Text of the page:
The Lessons of Liberia

At the United Nations last week, US Secretary of State Colin Powell and UN Secretary General Kofi Annan stood together to urge swift and substantial financial support for Liberia, which is poised on a knife's edge between the possibility of recovery and a new descent into violence. The response was gratifying, with the European Union fully backing the effort to rebuild that shattered nation. Nearly a hundred countries participated in the meeting, promising Liberia more than $500 million in reconstruction aid.

Many observers saw this display of unanimity as a conspicuous contrast to the deep divisions in the world community that surrounded the war in Iraq. But in many ways it is Iraq that was anomalous. The international consensus about the urgent need to pacify and rebuild Liberia - with UN leadership guided by a united Security Council - is in line with global responses to peace accords in many other national and regional conflicts, from East Timor, Cambodia, and Mozambique to Liberia's neighbors Sierra Leone and Cote d'Ivoire.

But despite global agreement on the need to seize these moments, we too often find ourselves scrambling after the fact, in ad hoc fashion, to convene willing donors and organize teams of experts and logisticians to deliver urgently needed aid. Even in the best of cases, as we have seen with Liberia, where a peace accord was signed in August, this takes a perilously long time. Before the next Liberia comes along, we the world needs to find a way to provide resources for peacemaking much, much sooner.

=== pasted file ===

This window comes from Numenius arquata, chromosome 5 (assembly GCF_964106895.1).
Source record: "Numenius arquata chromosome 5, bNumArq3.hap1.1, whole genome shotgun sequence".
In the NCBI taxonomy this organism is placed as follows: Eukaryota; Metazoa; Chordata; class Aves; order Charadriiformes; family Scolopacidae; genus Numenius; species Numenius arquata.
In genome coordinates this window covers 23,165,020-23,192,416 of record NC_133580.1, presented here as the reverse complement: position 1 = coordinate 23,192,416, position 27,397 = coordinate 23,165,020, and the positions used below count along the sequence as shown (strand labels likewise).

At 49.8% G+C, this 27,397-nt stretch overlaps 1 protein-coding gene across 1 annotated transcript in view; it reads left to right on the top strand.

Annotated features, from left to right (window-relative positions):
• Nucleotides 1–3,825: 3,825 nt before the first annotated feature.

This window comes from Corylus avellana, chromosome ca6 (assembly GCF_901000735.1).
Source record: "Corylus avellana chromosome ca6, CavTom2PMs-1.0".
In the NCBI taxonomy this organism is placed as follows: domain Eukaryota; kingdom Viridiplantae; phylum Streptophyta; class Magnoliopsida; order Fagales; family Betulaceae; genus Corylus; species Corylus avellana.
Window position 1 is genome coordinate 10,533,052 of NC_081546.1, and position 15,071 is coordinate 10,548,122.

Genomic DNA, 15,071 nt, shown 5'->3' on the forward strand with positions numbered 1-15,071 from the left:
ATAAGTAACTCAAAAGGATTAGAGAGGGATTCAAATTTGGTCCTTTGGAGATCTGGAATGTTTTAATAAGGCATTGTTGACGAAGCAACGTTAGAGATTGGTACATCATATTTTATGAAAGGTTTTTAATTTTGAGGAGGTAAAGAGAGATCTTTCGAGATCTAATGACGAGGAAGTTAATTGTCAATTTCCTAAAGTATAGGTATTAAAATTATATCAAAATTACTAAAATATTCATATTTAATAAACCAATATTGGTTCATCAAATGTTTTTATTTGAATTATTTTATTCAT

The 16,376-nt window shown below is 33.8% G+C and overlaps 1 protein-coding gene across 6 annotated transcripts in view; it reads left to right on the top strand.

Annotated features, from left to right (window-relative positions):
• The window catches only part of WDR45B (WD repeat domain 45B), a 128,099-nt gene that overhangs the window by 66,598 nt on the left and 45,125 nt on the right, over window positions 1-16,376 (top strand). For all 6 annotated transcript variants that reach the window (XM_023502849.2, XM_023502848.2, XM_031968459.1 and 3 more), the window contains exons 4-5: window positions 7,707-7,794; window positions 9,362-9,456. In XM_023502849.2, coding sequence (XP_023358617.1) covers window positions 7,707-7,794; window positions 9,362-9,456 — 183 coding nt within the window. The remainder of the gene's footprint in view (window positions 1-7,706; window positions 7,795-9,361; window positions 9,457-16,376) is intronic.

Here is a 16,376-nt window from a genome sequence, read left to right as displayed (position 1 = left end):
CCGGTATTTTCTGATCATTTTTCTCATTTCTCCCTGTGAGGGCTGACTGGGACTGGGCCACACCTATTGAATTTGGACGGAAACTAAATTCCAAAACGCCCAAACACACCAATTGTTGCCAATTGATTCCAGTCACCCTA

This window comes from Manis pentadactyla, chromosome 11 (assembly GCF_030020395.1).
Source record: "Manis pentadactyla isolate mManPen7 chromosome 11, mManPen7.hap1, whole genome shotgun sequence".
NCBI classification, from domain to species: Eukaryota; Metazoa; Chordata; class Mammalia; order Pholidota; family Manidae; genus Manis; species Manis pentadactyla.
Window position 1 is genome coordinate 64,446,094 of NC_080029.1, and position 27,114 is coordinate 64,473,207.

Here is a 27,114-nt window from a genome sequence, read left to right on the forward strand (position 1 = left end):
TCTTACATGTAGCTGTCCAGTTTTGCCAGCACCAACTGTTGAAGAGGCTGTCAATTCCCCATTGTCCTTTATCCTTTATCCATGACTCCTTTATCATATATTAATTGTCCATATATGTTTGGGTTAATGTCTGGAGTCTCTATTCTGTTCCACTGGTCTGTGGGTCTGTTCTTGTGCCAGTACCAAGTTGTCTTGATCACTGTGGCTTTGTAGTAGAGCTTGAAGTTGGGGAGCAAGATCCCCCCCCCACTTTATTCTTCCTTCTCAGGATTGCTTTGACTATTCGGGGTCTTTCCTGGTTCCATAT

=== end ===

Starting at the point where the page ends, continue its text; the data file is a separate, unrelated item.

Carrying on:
To continue reading, please log in or enter your email address.

To access our archive, please log in or register now and read two articles from our archive every month for free. For unlimited access to our archive, as well as to the unrivaled analysis of PS On Point, subscribe now.

required

By proceeding, you agree to our Terms of Service and Privacy Policy, which describes the personal data we collect and how we use it.

Log in

http://prosyn.org/dqnjwFb;

Cookies and Privacy

We use cookies to improve your experience on our website. To find out more, read our updated cookie policy and privacy policy.